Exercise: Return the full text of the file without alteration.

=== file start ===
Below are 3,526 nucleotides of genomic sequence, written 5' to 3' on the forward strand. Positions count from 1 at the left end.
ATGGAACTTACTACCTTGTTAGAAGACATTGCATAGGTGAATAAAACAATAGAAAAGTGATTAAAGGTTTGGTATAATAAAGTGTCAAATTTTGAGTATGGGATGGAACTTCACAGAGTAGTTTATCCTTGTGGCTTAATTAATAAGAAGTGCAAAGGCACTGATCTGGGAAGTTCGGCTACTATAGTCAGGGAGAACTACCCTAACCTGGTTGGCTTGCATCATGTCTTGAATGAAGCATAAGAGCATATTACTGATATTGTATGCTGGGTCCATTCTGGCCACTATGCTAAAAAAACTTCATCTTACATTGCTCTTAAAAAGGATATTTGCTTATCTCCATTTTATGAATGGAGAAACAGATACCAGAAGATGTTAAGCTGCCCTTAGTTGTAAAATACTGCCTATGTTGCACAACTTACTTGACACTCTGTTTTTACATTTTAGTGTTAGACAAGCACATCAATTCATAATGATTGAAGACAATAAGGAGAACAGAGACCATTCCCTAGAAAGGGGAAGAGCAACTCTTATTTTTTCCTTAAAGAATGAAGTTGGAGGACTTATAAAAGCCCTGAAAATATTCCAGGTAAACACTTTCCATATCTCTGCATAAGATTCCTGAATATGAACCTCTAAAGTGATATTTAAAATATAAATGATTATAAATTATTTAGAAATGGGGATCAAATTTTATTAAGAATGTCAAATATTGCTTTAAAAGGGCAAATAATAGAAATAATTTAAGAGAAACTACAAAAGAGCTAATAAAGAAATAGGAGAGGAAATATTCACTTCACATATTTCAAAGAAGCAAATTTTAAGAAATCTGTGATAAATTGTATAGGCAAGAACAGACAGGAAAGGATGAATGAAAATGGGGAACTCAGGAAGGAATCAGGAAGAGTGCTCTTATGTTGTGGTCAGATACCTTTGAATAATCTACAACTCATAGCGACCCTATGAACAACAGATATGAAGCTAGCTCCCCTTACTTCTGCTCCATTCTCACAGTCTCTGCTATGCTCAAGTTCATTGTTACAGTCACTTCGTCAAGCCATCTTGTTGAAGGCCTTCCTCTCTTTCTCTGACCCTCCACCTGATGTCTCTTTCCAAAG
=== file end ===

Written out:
Below are 3,526 nucleotides of genomic sequence, written 5' to 3' on the forward strand. Positions count from 1 at the left end.
ATGGAACTTACTACCTTGTTAGAAGACATTGCATAGGTGAATAAAACAATAGAAAAGTGATTAAAGGTTTGGTATAATAAAGTGTCAAATTTTGAGTATGGGATGGAACTTCACAGAGTAGTTTATCCTTGTGGCTTAATTAATAAGAAGTGCAAAGGCACTGATCTGGGAAGTTCGGCTACTATAGTCAGGGAGAACTACCCTAACCTGGTTGGCTTGCATCATGTCTTGAATGAAGCATAAGAGCATATTACTGATATTGTATGCTGGGTCCATTCTGGCCACTATGCTAAAAAAACTTCATCTTACATTGCTCTTAAAAAGGATATTTGCTTATCTCCATTTTATGAATGGAGAAACAGATACCAGAAGATGTTAAGCTGCCCTTAGTTGTAAAATACTGCCTATGTTGCACAACTTACTTGACACTCTGTTTTTACATTTTAGTGTTAGACAAGCACATCAATTCATAATGATTGAAGACAATAAGGAGAACAGAGACCATTCCCTAGAAAGGGGAAGAGCAACTCTTATTTTTTCCTTAAAGAATGAAGTTGGAGGACTTATAAAAGCCCTGAAAATATTCCAGGTAAACACTTTCCATATCTCTGCATAAGATTCCTGAATATGAACCTCTAAAGTGATATTTAAAATATAAATGATTATAAATTATTTAGAAATGGGGATCAAATTTTATTAAGAATGTCAAATATTGCTTTAAAAGGGCAAATAATAGAAATAATTTAAGAGAAACTACAAAAGAGCTAATAAAGAAATAGGAGAGGAAATATTCACTTCACATATTTCAAAGAAGCAAATTTTAAGAAATCTGTGATAAATTGTATAGGCAAGAACAGACAGGAAAGGATGAATGAAAATGGGGAACTCAGGAAGGAATCAGGAAGAGTGCTCTTATGTTGTGGTCAGATACCTTTGAATAATCTACAACTCATAGCGACCCTATGAACAACAGATATGAAGCTAGCTCCCCTTACTTCTGCTCCATTCTCACAGTCTCTGCTATGCTCAAGTTCATTGTTACAGTCACTTCGTCAAGCCATCTTGTTGAAGGCCTTCCTCTCTTTCTCTGACCCTCCACCTGATGTCTCTTTCCAAAG